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    #13
    Heh. I just called Apple tech support because my Thunderbolt display is not charging my MBA, and the person that answered didn't know Thunderbolt displays charged laptops. Go figure.

    (I did get to a Senior Advisor and he took care of me. That first line though, oooof, they need some work....)
     
  14. Stetrain macrumors 68040

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    Feb 6, 2009
    #14
    Ghz is not a valid measurement of performance across different generations of processors.

    The 2008 Macbooks came with 2.0Ghz dual core processors, but that was five CPU generations ago. A current gen 1.3Ghz CPU would definitely be faster, even though it is a lower clock speed.
     
  15. paulrbeers macrumors 68040

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    Dec 17, 2009
    #15
    10 bucks it will be fine. An Ivy Bridge i5 is considerably faster than say a Clarkdale or Arrandale i3.

    To make my point:

    Ivy Bridge i5 1.8ghz has a geekbench of 6300 (2012 MBA processor)
    Clarkdale i7 2.8ghz has a geekbench of 6300 as well (2010 MBP processor)


    So 2.0ghz might be the minimum for a first gen i series processor, but I bet even the Haswell 1.3ghz would be fast enough now.
     
  16. scaredpoet macrumors 604

    scaredpoet

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    #16
    As I suspected, they seem to be basing their assumptions on the Intel Core2 architecture, which is 7 years old and hasn't been in production since 2011. But what's worse is, the tech support document suggests that the software actively checks the clock speed of the CPU and locks out certain features if the software thinks your CPU can't handle them.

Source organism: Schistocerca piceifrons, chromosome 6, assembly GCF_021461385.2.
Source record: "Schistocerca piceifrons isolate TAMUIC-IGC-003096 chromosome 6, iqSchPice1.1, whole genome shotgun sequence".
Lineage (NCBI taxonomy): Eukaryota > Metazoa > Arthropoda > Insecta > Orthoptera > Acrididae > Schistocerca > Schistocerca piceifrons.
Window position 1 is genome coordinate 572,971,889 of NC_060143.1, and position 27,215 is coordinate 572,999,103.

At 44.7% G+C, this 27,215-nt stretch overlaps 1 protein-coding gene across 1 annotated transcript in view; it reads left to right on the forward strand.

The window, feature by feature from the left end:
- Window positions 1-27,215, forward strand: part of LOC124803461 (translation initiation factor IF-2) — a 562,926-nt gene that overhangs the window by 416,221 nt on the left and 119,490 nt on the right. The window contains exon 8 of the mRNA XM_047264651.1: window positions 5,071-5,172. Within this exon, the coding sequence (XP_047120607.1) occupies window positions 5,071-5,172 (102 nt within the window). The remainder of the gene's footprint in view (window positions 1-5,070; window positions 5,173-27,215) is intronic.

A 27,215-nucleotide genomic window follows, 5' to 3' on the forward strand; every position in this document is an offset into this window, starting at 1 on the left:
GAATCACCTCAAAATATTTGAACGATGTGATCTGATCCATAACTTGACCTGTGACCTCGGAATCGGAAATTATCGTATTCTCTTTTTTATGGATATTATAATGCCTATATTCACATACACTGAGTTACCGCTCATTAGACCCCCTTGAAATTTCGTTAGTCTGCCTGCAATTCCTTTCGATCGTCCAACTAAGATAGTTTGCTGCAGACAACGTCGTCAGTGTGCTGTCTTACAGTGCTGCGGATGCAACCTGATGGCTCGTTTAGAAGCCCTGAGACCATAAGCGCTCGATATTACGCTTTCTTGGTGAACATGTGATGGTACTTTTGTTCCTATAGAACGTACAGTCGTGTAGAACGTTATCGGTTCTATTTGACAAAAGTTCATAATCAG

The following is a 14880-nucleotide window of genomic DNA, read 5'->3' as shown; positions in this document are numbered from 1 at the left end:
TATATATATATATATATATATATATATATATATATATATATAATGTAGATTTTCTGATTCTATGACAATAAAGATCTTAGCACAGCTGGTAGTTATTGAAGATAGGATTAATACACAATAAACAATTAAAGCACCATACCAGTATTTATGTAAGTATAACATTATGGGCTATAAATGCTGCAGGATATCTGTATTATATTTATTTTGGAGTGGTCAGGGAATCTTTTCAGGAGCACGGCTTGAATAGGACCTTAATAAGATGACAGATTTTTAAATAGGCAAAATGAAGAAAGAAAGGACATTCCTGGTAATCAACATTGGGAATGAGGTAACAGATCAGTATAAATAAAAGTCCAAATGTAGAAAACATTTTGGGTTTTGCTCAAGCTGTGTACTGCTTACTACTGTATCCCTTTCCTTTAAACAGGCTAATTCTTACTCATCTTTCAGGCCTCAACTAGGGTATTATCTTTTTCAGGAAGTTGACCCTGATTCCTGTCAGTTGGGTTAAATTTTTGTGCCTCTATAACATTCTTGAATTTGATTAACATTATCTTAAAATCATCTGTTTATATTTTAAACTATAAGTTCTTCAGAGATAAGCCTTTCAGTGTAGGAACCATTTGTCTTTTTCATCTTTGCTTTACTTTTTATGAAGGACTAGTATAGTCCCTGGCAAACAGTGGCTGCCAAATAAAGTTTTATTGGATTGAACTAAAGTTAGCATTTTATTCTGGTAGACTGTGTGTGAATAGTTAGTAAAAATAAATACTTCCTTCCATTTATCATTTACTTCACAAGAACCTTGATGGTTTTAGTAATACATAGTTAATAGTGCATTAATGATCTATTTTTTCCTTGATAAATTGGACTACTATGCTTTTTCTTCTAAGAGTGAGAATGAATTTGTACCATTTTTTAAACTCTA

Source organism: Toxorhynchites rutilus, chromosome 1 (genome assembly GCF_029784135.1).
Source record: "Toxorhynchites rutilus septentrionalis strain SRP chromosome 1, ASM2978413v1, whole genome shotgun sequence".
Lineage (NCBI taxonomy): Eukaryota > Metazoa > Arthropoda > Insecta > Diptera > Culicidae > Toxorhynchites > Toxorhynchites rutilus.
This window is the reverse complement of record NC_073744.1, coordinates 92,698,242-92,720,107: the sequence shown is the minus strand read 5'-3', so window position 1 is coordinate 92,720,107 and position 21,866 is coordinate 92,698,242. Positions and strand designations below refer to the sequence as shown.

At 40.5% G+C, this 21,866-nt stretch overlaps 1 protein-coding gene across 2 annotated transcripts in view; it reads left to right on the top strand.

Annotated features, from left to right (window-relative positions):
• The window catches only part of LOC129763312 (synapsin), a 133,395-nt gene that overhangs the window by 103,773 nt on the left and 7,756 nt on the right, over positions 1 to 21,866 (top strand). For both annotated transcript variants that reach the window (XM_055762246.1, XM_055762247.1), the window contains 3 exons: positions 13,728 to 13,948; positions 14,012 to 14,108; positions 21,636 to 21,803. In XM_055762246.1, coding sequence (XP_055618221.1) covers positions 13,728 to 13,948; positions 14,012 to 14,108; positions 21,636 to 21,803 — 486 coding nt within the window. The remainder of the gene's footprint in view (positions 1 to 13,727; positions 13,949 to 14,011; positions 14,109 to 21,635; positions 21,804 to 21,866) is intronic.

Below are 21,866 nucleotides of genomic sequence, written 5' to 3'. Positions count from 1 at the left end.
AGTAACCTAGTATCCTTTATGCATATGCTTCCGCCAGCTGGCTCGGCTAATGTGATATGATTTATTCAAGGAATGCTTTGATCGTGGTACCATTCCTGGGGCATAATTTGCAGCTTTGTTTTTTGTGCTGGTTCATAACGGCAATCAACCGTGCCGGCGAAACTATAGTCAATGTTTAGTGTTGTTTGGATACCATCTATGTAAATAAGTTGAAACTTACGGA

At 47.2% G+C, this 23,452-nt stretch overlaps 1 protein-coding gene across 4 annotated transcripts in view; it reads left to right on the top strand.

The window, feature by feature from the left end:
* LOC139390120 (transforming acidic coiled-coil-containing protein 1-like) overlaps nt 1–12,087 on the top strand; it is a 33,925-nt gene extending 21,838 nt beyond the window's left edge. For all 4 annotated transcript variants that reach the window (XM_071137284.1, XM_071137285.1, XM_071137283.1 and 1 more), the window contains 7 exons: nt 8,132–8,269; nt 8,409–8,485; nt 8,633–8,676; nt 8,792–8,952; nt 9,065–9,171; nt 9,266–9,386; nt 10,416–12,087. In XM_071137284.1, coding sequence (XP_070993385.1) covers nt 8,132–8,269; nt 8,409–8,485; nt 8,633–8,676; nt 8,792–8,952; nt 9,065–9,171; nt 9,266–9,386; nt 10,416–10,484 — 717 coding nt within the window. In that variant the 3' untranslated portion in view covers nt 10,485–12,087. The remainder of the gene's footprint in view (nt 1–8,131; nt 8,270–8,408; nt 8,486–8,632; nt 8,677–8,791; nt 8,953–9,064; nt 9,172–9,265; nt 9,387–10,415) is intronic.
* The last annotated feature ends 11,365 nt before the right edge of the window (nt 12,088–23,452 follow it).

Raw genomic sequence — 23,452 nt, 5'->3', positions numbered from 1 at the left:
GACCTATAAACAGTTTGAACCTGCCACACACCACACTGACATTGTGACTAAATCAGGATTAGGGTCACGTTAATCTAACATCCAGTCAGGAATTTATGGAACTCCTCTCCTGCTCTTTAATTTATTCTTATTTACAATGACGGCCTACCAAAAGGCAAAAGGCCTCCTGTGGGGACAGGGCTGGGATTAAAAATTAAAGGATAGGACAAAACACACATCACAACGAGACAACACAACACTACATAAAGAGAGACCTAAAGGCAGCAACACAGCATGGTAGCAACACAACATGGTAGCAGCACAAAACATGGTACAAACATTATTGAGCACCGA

So, Elgato thinks that an early 2009 Mac mini 2.0GHz Intel Core 2 model is somehow MORE capable than a 2013 1.7Ghz Core i7 MacBook Air. Being someone so who's owned both systems, I can tell you that's really, really off base.

    I try not to call people stupid often, but this is stupid, stupid, stupid.

    And, why isn't Elgato leveraging the GPU for video capture and encoding? Very sloppy.
     
  17. throAU macrumors 601

    throAU

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    #17
    I've had software complain about clock speed before from Microsoft (i believe) - one of their server products. The software was from like 2003 or 2005 and i was installing on a quad core xeon from 2008. Luckily it was only a "Warning" and could be ignored.


    People who hard code CPU checks into software that can't be skipped need to be all rounded up in a field and sodomized with something rather large and spiky.